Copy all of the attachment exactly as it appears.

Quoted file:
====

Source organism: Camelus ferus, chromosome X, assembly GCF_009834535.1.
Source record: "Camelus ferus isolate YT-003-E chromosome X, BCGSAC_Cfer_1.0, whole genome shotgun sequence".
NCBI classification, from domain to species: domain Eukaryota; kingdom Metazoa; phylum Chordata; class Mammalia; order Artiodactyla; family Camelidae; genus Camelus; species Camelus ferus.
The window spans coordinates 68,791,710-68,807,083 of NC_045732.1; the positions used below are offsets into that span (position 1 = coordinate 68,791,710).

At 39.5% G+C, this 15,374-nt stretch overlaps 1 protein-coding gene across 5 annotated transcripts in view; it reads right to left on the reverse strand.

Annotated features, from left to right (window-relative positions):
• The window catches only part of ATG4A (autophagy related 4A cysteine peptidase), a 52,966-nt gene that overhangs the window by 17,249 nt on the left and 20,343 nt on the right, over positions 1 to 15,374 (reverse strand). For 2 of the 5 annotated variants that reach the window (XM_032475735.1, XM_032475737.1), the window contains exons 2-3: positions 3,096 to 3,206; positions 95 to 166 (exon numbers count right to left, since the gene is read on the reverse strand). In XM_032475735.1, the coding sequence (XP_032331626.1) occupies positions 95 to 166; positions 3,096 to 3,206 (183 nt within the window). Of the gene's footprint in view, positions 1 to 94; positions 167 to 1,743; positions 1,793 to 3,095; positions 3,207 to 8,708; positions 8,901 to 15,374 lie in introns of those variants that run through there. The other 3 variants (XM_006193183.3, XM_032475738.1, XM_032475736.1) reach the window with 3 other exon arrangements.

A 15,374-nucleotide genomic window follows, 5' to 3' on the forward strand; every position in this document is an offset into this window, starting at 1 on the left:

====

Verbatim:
Source organism: Camelus ferus, chromosome X, assembly GCF_009834535.1.
Source record: "Camelus ferus isolate YT-003-E chromosome X, BCGSAC_Cfer_1.0, whole genome shotgun sequence".
NCBI classification, from domain to species: domain Eukaryota; kingdom Metazoa; phylum Chordata; class Mammalia; order Artiodactyla; family Camelidae; genus Camelus; species Camelus ferus.
The window spans coordinates 68,791,710-68,807,083 of NC_045732.1; the positions used below are offsets into that span (position 1 = coordinate 68,791,710).

At 39.5% G+C, this 15,374-nt stretch overlaps 1 protein-coding gene across 5 annotated transcripts in view; it reads right to left on the reverse strand.

Annotated features, from left to right (window-relative positions):
• The window catches only part of ATG4A (autophagy related 4A cysteine peptidase), a 52,966-nt gene that overhangs the window by 17,249 nt on the left and 20,343 nt on the right, over positions 1 to 15,374 (reverse strand). For 2 of the 5 annotated variants that reach the window (XM_032475735.1, XM_032475737.1), the window contains exons 2-3: positions 3,096 to 3,206; positions 95 to 166 (exon numbers count right to left, since the gene is read on the reverse strand). In XM_032475735.1, the coding sequence (XP_032331626.1) occupies positions 95 to 166; positions 3,096 to 3,206 (183 nt within the window). Of the gene's footprint in view, positions 1 to 94; positions 167 to 1,743; positions 1,793 to 3,095; positions 3,207 to 8,708; positions 8,901 to 15,374 lie in introns of those variants that run through there. The other 3 variants (XM_006193183.3, XM_032475738.1, XM_032475736.1) reach the window with 3 other exon arrangements.

A 15,374-nucleotide genomic window follows, 5' to 3' on the forward strand; every position in this document is an offset into this window, starting at 1 on the left: